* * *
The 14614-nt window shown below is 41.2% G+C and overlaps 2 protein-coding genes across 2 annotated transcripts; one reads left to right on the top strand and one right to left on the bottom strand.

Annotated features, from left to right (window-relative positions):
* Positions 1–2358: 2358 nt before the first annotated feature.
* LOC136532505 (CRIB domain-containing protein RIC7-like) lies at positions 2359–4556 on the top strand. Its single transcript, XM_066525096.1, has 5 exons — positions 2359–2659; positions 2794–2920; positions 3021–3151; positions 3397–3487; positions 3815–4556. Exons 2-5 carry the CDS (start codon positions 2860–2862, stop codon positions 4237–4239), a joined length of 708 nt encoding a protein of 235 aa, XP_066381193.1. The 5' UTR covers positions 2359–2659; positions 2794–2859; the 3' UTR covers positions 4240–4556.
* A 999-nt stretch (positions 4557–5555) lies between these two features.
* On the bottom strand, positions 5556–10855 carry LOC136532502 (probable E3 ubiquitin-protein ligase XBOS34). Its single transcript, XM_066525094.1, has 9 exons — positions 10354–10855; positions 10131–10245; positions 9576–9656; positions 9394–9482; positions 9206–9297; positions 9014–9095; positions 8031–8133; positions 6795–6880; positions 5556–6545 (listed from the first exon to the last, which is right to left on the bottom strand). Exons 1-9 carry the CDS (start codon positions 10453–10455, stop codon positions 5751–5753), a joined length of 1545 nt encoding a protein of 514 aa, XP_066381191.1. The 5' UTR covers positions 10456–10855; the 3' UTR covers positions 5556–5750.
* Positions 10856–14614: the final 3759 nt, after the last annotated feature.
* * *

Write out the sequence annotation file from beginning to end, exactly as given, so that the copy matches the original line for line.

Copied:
The 14614-nt window shown below is 41.2% G+C and overlaps 2 protein-coding genes across 2 annotated transcripts; one reads left to right on the top strand and one right to left on the bottom strand.

Annotated features, from left to right (window-relative positions):
* Positions 1–2358: 2358 nt before the first annotated feature.
* LOC136532505 (CRIB domain-containing protein RIC7-like) lies at positions 2359–4556 on the top strand. Its single transcript, XM_066525096.1, has 5 exons — positions 2359–2659; positions 2794–2920; positions 3021–3151; positions 3397–3487; positions 3815–4556. Exons 2-5 carry the CDS (start codon positions 2860–2862, stop codon positions 4237–4239), a joined length of 708 nt encoding a protein of 235 aa, XP_066381193.1. The 5' UTR covers positions 2359–2659; positions 2794–2859; the 3' UTR covers positions 4240–4556.
* A 999-nt stretch (positions 4557–5555) lies between these two features.
* On the bottom strand, positions 5556–10855 carry LOC136532502 (probable E3 ubiquitin-protein ligase XBOS34). Its single transcript, XM_066525094.1, has 9 exons — positions 10354–10855; positions 10131–10245; positions 9576–9656; positions 9394–9482; positions 9206–9297; positions 9014–9095; positions 8031–8133; positions 6795–6880; positions 5556–6545 (listed from the first exon to the last, which is right to left on the bottom strand). Exons 1-9 carry the CDS (start codon positions 10453–10455, stop codon positions 5751–5753), a joined length of 1545 nt encoding a protein of 514 aa, XP_066381191.1. The 5' UTR covers positions 10456–10855; the 3' UTR covers positions 5556–5750.
* Positions 10856–14614: the final 3759 nt, after the last annotated feature.